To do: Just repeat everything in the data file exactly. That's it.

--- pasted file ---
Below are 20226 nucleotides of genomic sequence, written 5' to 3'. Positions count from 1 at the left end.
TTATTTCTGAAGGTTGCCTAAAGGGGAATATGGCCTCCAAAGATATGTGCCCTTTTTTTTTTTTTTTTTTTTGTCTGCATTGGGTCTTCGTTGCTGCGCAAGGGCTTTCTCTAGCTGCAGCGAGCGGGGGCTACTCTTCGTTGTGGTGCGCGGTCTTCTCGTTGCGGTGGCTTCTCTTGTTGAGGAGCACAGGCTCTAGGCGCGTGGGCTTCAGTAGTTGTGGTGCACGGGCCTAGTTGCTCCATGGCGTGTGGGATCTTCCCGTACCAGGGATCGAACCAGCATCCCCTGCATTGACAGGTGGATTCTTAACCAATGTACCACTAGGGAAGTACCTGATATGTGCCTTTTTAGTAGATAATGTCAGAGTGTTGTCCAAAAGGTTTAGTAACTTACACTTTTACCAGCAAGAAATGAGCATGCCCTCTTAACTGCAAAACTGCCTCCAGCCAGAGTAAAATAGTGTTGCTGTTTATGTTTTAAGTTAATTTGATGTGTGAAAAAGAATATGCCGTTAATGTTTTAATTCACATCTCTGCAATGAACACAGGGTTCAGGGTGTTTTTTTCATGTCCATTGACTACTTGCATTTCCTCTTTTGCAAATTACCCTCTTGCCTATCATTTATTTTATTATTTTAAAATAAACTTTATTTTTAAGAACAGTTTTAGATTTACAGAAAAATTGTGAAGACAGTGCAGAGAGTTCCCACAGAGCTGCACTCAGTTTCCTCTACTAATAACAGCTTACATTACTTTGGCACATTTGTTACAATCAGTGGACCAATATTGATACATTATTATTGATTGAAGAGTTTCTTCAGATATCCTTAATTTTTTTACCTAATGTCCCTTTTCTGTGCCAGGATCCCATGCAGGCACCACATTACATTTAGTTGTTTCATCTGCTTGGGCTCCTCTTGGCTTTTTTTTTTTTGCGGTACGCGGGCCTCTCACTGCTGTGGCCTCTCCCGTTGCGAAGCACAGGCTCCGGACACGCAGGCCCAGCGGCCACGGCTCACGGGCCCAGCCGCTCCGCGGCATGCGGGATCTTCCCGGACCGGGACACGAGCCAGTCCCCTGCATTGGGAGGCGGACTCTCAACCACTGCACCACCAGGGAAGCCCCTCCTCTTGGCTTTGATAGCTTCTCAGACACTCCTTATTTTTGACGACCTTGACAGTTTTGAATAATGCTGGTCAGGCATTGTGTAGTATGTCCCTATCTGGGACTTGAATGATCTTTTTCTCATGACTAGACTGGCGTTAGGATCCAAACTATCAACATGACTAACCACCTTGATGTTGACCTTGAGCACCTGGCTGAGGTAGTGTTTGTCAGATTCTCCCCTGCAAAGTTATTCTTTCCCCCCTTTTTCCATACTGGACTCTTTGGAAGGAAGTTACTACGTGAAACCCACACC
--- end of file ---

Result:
Below are 20226 nucleotides of genomic sequence, written 5' to 3'. Positions count from 1 at the left end.
TTATTTCTGAAGGTTGCCTAAAGGGGAATATGGCCTCCAAAGATATGTGCCCTTTTTTTTTTTTTTTTTTTTGTCTGCATTGGGTCTTCGTTGCTGCGCAAGGGCTTTCTCTAGCTGCAGCGAGCGGGGGCTACTCTTCGTTGTGGTGCGCGGTCTTCTCGTTGCGGTGGCTTCTCTTGTTGAGGAGCACAGGCTCTAGGCGCGTGGGCTTCAGTAGTTGTGGTGCACGGGCCTAGTTGCTCCATGGCGTGTGGGATCTTCCCGTACCAGGGATCGAACCAGCATCCCCTGCATTGACAGGTGGATTCTTAACCAATGTACCACTAGGGAAGTACCTGATATGTGCCTTTTTAGTAGATAATGTCAGAGTGTTGTCCAAAAGGTTTAGTAACTTACACTTTTACCAGCAAGAAATGAGCATGCCCTCTTAACTGCAAAACTGCCTCCAGCCAGAGTAAAATAGTGTTGCTGTTTATGTTTTAAGTTAATTTGATGTGTGAAAAAGAATATGCCGTTAATGTTTTAATTCACATCTCTGCAATGAACACAGGGTTCAGGGTGTTTTTTTCATGTCCATTGACTACTTGCATTTCCTCTTTTGCAAATTACCCTCTTGCCTATCATTTATTTTATTATTTTAAAATAAACTTTATTTTTAAGAACAGTTTTAGATTTACAGAAAAATTGTGAAGACAGTGCAGAGAGTTCCCACAGAGCTGCACTCAGTTTCCTCTACTAATAACAGCTTACATTACTTTGGCACATTTGTTACAATCAGTGGACCAATATTGATACATTATTATTGATTGAAGAGTTTCTTCAGATATCCTTAATTTTTTTACCTAATGTCCCTTTTCTGTGCCAGGATCCCATGCAGGCACCACATTACATTTAGTTGTTTCATCTGCTTGGGCTCCTCTTGGCTTTTTTTTTTTTGCGGTACGCGGGCCTCTCACTGCTGTGGCCTCTCCCGTTGCGAAGCACAGGCTCCGGACACGCAGGCCCAGCGGCCACGGCTCACGGGCCCAGCCGCTCCGCGGCATGCGGGATCTTCCCGGACCGGGACACGAGCCAGTCCCCTGCATTGGGAGGCGGACTCTCAACCACTGCACCACCAGGGAAGCCCCTCCTCTTGGCTTTGATAGCTTCTCAGACACTCCTTATTTTTGACGACCTTGACAGTTTTGAATAATGCTGGTCAGGCATTGTGTAGTATGTCCCTATCTGGGACTTGAATGATCTTTTTCTCATGACTAGACTGGCGTTAGGATCCAAACTATCAACATGACTAACCACCTTGATGTTGACCTTGAGCACCTGGCTGAGGTAGTGTTTGTCAGATTCTCCCCTGCAAAGTTATTCTTTCCCCCCTTTTTCCATACTGGACTCTTTGGAAGGAAGTTACTACGTGAAACCCACACC